Analysts ‘rubbish’ Howell’s critical broadband submission

TUANZ and InternetNZ called on two researchers to critique Bronwyn Howell's submission, which questions the economic value of broadband services

A row has broken out between two academics over the proposed reforms to the Telecommunications Act.

Last month, researcher Bronwyn Howell sent a 167-page submission to the Select Committee considering amendments, questioning the benefits of broadband uptake on the economy, and also suggesting that local loop unbundling wouldn’t increase broadband uptake much.

InternetNZ and TUANZ have responded jointly, with the aid of two researchers: Auckland economist John Small and Tommaso Valletti, who is based at Imperial College, London. The two rubbished Howell’s comments. Small says her arguments “would not pass muster in a first-year economics course.”

He also accuses her of “blatantly misrepresenting the work of others,” particularly that of Network Strategies, on the government’s telco stocktake, a crucial contribution to the Telecommunications Amendment Bill.

Small accuses Howell of selectively considering Network Strategies’ data where New Zealand ranked in an extreme position. “That is not what they did at all,” Small says.

Howell also says dial-up is “substitutable” for broadband, in an economic sense, in the home and that no user who could buy a dial-up connection would buy a broadband link unless it was cheaper, says Small. She says the same about fixed and mobile connections. Howell suggests that rather than broadband penetration increasing GDP things work the other way around: that more people in rich countries can afford broadband, says Small. But this is too simple,and a number of factors lead to broadband uptake, says Small.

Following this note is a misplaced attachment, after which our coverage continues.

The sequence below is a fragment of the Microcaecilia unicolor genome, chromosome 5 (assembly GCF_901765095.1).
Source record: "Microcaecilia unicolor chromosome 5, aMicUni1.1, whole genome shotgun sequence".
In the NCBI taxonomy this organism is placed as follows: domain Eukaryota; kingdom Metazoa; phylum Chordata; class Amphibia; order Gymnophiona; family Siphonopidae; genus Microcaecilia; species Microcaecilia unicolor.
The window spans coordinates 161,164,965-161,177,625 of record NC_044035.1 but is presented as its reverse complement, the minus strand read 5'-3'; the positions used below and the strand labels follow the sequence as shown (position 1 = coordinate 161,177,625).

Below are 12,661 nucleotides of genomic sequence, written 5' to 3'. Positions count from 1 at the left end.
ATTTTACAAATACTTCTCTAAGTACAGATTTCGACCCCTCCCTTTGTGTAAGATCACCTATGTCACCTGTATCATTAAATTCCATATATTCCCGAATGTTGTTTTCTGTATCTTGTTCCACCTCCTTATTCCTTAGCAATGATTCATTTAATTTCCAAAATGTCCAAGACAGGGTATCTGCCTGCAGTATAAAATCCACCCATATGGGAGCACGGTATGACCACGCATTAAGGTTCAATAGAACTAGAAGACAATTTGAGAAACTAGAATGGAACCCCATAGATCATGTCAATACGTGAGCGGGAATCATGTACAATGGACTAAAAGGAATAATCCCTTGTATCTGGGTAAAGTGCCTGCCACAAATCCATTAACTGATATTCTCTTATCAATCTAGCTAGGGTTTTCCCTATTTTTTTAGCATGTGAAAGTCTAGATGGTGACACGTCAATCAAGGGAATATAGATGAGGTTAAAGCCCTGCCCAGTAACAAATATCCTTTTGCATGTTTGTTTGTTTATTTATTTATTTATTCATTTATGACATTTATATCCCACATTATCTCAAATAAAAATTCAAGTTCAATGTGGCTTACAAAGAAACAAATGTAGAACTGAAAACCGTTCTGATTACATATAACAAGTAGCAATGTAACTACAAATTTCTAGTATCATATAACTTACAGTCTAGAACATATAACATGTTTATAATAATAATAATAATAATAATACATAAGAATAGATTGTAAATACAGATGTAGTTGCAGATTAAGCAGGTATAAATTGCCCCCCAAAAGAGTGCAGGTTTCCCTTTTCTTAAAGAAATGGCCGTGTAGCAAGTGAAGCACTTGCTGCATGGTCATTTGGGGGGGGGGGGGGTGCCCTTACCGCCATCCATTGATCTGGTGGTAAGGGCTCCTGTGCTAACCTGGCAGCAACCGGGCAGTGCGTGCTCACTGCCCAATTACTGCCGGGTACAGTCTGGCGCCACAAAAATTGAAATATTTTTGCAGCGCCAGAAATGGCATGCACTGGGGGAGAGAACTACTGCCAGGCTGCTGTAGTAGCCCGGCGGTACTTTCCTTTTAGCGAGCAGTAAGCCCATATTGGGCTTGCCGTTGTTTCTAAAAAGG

Evidence from European analysts suggests adoption of broadband, with its higher transmission speeds and “always on” characteristics, has facilitated businesses in “increasing productivity and competitiveness”, says Small.

Valletti questions Howell’s contention that some nations, such as the US, having tried local loop unbundling, are experiencing disappointing results. But such comparisons must be approached with care, says Valletti. Legislative and commercial environments are different. For example, cable television companies are significant competitors in the US telephony market.

Howell’s submission has been welcomed by a number of MPs. Small says her analysis “may have been reasonably convincing to non-economists. But the deeper you dig the more rubbery it gets.”

In response, Howell says her work was intended simply as a critique of the “many weaknesses” in the Ministry of Economic Development’s original analysis. “As such, it was never meant to be a detailed academic analysis of the relationship between broadband penetration and unbundling. So, to criticise my work for not being such an analysis completely misses the point.”

The critics have still not substantiated the MED’s case, Howell charges.

She says her citations from the literature were designed to convey a sense of the debate around issues that are assumed by Ministry to be clear-cut.

“They were not designed to provide a survey of the literature itself. To criticise my work for not being of that kind again misses the point.”

Howell’s work has been criticised in the past as the institute for which she works, the New Zealand Institute for the Study of Competition and Regulation (ISCR), is funded by Telecom and a number of other corporates, including Contact Energy, Meridian and Vector.

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